Opposition boycott and widespread violence mean Ouattara might risk losing legitimacy he fought for years to acquire.
Ivory Coast opposition leader and former Prime Minister Pascal Affi N’Guessan was under arrest on Saturday for creating a rival government after President Alassane Ouattara’s election victory, his wife and a spokeswoman said.
Ivorian prosecutors are pursuing “terrorism” charges against more than a dozen opposition leaders who boycotted the October 31 vote, in which Ouattara won a third term in office, and announced they were creating a transitional council.
The standoff has raised fears of protracted instability in the world’s top cocoa producer, whose disputed 2010 presidential election led to a brief civil war.
Affi N’Guessan was arrested overnight after the public prosecutor confirmed on Friday he was being sought by the police, his wife, Angeline Kili, told the Reuters news agency.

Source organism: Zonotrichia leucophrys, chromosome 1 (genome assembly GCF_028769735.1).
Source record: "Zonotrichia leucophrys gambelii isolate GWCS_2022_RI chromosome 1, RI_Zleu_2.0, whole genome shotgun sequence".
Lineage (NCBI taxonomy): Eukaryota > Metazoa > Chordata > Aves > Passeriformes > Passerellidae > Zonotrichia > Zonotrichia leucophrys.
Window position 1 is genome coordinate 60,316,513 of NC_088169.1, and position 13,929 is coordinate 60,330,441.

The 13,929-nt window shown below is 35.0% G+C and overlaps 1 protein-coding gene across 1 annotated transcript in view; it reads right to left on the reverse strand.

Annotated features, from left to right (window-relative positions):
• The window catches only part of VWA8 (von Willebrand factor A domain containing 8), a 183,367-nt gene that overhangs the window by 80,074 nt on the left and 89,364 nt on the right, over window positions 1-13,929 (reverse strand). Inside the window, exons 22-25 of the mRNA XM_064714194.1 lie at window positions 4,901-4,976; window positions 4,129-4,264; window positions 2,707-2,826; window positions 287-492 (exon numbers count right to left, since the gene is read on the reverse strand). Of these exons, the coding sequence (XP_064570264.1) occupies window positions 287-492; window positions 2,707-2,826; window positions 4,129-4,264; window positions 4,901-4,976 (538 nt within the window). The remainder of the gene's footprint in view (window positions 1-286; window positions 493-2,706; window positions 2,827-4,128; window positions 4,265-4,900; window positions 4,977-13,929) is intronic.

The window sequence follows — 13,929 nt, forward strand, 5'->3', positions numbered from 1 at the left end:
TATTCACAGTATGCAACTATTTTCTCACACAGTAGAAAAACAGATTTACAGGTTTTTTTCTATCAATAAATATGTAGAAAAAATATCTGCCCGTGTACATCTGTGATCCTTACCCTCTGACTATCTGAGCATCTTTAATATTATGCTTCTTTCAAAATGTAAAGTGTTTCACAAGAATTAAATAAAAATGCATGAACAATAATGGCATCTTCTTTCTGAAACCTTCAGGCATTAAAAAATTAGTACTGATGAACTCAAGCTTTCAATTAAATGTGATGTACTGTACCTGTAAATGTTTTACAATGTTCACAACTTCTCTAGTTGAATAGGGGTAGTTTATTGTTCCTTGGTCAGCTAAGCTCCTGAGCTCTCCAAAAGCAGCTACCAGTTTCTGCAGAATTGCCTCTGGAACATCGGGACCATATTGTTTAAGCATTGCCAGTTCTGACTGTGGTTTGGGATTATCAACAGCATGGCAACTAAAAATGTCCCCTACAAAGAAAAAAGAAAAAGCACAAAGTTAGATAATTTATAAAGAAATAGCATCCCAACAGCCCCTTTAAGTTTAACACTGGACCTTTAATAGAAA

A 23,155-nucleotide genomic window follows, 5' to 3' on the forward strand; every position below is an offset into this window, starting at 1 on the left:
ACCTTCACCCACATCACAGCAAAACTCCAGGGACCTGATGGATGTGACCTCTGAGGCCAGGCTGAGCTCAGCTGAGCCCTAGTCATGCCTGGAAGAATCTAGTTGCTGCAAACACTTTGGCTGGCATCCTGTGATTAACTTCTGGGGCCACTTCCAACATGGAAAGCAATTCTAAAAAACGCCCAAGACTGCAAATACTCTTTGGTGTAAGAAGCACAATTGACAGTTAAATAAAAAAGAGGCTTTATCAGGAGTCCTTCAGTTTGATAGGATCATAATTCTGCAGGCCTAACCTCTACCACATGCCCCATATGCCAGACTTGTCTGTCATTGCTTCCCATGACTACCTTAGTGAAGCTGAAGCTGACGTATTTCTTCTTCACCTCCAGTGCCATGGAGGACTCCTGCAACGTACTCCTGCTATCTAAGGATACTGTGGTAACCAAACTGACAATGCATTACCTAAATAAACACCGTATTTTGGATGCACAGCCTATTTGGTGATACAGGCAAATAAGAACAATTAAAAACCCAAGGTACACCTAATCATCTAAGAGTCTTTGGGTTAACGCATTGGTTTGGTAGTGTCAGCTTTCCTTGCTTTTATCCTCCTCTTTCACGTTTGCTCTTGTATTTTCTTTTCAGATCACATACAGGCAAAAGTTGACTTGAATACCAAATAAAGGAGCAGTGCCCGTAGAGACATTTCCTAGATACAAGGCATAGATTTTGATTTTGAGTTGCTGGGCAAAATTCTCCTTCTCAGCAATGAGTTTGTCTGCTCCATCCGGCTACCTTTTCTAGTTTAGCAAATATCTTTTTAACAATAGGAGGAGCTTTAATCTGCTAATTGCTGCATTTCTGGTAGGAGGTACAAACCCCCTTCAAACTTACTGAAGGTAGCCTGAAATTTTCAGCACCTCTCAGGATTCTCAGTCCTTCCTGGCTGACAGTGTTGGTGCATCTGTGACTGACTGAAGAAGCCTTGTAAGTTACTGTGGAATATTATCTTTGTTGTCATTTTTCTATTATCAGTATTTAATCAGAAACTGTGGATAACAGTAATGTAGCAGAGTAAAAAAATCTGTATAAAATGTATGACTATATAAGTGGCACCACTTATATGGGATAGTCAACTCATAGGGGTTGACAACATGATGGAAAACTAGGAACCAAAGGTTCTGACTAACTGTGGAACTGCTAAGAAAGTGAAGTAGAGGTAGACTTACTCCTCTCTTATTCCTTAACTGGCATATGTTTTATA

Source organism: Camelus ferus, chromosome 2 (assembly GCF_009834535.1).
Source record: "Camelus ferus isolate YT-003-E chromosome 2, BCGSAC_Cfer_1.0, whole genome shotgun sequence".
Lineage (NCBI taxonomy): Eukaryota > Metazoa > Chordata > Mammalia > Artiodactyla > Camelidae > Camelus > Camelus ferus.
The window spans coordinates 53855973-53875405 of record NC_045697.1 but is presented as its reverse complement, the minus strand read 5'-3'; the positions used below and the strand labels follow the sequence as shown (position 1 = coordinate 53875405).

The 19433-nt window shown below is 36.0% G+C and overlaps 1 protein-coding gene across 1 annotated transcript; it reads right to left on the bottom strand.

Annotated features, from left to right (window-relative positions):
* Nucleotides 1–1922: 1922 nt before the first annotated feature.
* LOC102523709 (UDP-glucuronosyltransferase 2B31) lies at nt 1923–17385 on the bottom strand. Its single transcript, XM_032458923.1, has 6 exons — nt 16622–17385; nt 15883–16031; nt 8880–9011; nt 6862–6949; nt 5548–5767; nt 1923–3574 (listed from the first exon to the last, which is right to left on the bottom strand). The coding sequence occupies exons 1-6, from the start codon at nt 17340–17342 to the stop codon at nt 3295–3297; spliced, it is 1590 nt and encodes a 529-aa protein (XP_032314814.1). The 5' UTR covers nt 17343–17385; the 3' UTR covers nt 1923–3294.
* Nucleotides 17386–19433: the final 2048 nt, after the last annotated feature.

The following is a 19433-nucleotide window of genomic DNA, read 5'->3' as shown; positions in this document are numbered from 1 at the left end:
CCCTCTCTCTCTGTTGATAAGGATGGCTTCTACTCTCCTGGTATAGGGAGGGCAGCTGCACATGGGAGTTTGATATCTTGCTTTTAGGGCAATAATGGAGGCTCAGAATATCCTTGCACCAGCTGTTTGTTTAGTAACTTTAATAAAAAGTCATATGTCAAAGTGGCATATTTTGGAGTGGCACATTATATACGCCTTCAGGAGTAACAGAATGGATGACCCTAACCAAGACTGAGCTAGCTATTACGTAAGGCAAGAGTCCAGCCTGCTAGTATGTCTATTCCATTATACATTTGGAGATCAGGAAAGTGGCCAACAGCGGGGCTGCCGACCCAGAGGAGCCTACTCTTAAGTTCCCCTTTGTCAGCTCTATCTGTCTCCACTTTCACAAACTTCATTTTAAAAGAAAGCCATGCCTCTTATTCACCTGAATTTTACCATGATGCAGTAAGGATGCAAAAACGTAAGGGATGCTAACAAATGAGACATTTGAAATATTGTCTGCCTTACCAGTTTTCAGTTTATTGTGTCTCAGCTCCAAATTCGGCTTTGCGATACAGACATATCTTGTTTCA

“I confirm that my husband was arrested during the night but I don’t know where he is right now,” she said. Genevieve Goetzinger, a spokeswoman for Affi N’Guessan, said on Twitter he was arrested in the southeastern town of Akoupe while en route to his hometown of Bongouanou.
The police were not immediately available for comment.
Affi N’Guessan served as prime minister from 2000-2003 under President Laurent Gbagbo, whose refusal to concede defeat to Ouattara after the 2010 election sparked a civil war that killed 3,000 people.
The opposition claims Ouattara has violated the constitution by seeking a third term. Ouattara says approval of a new constitution in 2016 restarted his mandate and allowed him to run again.
This election season, more than 40 people died in clashes.
The United Nations refugee agency said more than 3,200 people fled into neighbouring Liberia, Ghana and Togo, fearing violence.
In neighbouring Guinea, a similar election crisis in which President Alpha Conde won a third term last month caused rioting in which dozens have died.
Guinea also has a two-term limit but like Ouattara, Conde said a recent change to the constitution allowed him to restart his mandate.